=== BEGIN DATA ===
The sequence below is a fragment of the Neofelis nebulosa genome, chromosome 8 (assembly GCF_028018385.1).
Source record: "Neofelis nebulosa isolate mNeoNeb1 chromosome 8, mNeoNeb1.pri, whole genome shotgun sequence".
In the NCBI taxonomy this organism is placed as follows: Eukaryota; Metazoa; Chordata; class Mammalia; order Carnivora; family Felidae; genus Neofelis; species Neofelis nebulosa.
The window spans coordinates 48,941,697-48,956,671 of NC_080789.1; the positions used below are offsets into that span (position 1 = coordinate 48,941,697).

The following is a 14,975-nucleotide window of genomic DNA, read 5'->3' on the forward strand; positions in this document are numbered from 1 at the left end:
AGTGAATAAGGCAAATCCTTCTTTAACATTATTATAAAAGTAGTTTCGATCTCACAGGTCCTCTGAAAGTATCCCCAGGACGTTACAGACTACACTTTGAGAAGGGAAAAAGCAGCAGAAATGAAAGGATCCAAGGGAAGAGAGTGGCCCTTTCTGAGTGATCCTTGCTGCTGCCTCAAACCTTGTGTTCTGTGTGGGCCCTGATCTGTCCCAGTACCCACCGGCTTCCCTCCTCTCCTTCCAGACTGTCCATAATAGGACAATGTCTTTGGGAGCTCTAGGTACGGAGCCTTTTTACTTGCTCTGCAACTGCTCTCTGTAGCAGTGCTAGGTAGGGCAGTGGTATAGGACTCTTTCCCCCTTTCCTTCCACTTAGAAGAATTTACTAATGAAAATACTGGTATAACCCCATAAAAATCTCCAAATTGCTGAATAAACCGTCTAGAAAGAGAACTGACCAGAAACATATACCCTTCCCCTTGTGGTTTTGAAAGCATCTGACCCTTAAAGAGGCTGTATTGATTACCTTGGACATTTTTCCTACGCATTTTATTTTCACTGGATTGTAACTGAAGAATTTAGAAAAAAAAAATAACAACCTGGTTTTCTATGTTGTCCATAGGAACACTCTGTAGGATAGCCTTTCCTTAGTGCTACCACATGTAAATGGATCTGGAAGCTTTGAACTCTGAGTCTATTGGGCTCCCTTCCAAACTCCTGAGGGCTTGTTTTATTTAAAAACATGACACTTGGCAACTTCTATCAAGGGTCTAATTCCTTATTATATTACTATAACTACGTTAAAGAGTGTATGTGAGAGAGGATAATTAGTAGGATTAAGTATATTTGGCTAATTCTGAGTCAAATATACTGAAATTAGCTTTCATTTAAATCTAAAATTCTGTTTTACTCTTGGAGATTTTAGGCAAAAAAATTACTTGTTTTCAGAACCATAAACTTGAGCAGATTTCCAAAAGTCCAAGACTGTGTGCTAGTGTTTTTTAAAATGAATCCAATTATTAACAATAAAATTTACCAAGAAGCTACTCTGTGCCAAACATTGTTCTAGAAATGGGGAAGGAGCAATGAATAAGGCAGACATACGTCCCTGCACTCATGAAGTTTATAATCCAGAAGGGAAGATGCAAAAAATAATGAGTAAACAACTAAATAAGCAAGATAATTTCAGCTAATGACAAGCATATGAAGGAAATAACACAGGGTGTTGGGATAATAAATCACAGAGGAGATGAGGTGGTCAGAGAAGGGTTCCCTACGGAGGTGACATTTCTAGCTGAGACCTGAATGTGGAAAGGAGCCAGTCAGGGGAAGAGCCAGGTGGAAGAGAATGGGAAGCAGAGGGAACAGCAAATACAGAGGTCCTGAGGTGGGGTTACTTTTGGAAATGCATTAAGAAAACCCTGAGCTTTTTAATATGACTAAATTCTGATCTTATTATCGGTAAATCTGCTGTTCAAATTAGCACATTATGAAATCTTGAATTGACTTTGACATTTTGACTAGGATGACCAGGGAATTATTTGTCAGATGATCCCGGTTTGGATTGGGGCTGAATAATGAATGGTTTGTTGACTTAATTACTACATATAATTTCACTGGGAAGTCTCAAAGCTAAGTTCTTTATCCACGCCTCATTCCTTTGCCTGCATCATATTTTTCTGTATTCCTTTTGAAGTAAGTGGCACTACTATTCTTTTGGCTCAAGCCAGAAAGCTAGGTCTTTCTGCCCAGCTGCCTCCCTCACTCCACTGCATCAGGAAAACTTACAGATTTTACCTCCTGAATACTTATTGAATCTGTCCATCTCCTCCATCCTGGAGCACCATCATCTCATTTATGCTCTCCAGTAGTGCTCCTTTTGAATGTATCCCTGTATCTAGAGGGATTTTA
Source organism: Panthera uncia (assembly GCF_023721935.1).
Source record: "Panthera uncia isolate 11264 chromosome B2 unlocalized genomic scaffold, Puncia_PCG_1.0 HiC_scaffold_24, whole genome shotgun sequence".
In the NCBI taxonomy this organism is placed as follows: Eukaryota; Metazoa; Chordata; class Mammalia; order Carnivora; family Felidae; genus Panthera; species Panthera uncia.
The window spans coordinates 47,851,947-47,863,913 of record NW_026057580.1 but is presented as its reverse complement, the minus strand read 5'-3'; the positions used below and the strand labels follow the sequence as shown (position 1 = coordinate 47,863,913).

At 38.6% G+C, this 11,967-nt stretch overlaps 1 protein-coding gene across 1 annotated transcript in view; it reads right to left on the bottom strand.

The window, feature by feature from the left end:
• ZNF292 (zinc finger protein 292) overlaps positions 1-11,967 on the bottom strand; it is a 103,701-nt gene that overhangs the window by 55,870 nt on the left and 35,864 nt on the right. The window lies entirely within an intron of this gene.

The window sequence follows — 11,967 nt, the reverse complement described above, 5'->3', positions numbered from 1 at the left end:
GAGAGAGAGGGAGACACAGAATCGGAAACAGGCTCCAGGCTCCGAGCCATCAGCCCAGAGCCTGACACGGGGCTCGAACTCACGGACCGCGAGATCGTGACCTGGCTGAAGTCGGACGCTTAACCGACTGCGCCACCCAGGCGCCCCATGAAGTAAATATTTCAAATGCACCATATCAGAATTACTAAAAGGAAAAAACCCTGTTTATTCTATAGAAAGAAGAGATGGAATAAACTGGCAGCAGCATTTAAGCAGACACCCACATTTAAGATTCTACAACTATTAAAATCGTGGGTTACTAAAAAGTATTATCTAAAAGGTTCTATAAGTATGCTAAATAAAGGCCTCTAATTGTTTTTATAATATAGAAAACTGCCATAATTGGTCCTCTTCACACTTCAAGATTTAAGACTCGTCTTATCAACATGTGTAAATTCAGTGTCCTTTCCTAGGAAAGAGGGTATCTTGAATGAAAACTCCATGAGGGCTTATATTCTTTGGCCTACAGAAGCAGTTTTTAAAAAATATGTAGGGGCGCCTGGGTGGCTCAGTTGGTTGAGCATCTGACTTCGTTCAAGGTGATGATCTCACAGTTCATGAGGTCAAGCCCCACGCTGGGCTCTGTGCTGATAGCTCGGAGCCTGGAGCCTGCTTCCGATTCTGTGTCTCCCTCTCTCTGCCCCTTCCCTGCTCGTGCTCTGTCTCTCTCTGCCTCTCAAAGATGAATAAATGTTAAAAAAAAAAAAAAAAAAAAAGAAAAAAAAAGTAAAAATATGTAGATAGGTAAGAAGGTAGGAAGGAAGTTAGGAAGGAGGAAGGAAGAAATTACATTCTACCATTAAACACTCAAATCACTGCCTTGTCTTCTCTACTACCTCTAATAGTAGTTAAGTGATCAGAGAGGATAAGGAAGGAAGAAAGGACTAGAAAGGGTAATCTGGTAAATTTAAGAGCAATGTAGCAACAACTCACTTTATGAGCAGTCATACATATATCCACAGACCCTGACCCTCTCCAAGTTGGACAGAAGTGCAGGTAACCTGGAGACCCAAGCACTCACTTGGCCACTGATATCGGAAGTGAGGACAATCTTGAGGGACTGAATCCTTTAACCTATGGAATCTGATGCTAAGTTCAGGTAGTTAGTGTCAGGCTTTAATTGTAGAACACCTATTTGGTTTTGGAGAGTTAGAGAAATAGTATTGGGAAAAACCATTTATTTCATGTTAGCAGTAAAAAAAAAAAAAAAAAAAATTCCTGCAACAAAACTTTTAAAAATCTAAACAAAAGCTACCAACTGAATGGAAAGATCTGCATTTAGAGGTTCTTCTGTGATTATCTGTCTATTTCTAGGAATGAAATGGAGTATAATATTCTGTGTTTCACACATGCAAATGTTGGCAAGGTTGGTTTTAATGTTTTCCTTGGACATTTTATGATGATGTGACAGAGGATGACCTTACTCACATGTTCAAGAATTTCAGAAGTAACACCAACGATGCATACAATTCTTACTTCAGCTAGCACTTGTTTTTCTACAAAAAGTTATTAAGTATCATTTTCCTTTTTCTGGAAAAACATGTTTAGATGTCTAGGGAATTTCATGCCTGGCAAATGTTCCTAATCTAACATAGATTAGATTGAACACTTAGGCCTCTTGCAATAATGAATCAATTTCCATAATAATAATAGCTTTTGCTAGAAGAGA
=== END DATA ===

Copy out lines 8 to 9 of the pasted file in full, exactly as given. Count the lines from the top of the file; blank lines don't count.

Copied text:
Source record: "Panthera uncia isolate 11264 chromosome B2 unlocalized genomic scaffold, Puncia_PCG_1.0 HiC_scaffold_24, whole genome shotgun sequence".
In the NCBI taxonomy this organism is placed as follows: Eukaryota; Metazoa; Chordata; class Mammalia; order Carnivora; family Felidae; genus Panthera; species Panthera uncia.